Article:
Not all of the parents who are behind in their child support payments in Anne Arundel County are bums who don't care about their children. Some of them can't even care for themselves.
Many are high school dropouts who lack jobs, homes and even drivers' licenses. A sizable number are hooked on drugs or alcohol or both. Judges may threaten them with jail, but that rarely prompts these chronic scofflaws to pay what they owe.
If their children slip into poverty, it is the taxpayers who must support them. And if the offenders are jailed, we have to support them as well.
Now Anne Arundel County is trying a new approach to collect child support from some of the approximately 4,000 parents in the county who are in arrears on their payments. The Child Support Initiative Program is a last-ditch effort to reach those parents on the verge of going to jail.
The program uses state and county money to provide training, drug counseling and schooling to the parents and helps them find work. Participants in the program receive stipends of $100 a week for up to 26 weeks, which they can use to pay their child support.
This program is no panacea. Forty of the 145 parents enrolled in the first 17 months were terminated and sent to jail for failing to obey the rules.
Nor is the program cheap. It costs $300,000 a year for the counselors and stipends. And the results have been mixed. From February 1993 through June 1994, participants paid $317,219 in child support, but two-thirds of that came from the government stipends, rather than from the parents.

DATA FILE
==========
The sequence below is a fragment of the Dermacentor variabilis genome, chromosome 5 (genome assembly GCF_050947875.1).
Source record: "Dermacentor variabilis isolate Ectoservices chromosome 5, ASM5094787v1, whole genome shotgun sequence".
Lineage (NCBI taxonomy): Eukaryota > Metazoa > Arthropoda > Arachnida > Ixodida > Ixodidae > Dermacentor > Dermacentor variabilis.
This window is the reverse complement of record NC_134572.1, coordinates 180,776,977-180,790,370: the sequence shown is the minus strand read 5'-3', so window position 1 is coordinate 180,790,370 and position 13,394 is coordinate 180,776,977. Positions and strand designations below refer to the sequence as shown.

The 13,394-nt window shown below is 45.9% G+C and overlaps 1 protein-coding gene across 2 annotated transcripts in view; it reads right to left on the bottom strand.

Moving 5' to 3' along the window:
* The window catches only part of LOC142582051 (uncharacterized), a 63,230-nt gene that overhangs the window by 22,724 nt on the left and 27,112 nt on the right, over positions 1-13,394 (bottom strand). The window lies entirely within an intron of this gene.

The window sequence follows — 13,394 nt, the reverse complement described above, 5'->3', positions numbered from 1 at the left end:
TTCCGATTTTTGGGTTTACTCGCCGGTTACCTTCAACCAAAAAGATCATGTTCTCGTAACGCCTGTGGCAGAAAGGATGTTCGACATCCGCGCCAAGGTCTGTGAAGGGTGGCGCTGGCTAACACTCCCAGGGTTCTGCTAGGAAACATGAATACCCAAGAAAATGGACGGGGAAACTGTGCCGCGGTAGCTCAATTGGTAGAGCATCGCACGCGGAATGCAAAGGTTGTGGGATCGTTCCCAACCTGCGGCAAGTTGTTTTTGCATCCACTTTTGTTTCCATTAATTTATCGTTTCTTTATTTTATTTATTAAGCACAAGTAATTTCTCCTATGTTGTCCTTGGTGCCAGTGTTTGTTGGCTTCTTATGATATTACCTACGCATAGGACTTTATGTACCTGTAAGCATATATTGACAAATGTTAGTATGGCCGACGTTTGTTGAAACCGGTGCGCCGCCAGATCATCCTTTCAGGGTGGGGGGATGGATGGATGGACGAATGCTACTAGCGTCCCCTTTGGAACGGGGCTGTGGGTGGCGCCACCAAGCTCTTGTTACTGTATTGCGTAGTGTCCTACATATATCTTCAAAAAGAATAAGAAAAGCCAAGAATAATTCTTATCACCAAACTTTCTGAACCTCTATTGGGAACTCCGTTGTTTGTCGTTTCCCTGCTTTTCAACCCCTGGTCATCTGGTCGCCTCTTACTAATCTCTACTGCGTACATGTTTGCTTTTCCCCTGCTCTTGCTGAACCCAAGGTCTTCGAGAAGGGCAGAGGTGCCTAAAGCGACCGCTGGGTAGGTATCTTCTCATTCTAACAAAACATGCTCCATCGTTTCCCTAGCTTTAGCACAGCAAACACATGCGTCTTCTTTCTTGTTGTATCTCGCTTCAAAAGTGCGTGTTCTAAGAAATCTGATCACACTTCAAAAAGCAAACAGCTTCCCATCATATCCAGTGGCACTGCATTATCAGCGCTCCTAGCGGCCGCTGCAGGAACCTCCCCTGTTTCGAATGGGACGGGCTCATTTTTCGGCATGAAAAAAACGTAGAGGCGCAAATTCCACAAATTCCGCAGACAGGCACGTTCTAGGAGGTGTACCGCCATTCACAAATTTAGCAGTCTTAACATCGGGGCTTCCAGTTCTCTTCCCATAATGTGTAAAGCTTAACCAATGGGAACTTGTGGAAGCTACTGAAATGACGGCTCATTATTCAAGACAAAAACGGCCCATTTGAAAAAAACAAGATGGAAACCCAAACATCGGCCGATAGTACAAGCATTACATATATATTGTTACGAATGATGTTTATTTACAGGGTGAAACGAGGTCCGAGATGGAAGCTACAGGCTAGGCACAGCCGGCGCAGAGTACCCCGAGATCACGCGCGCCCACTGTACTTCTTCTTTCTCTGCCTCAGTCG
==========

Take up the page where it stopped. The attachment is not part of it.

Yet we know through anecdotes that the program has worked for some parents. They quit drugs and found jobs. Supporting their children gave them new self-esteem. And their new productivity naturally helps their children.
It is too early to tell whether these parents will stay out of trouble and continue to pay their child support, but at least the county is going in the right direction.
Incarceration is not the way to squeeze money from parents chronically behind in their support. Putting them in jail does not help them find work or teach them responsibility; it only strains an already overcrowded jail.
Anne Arundel deserves credit for recognizing that delinquent child support is a complex problem that requires broad-based solutions.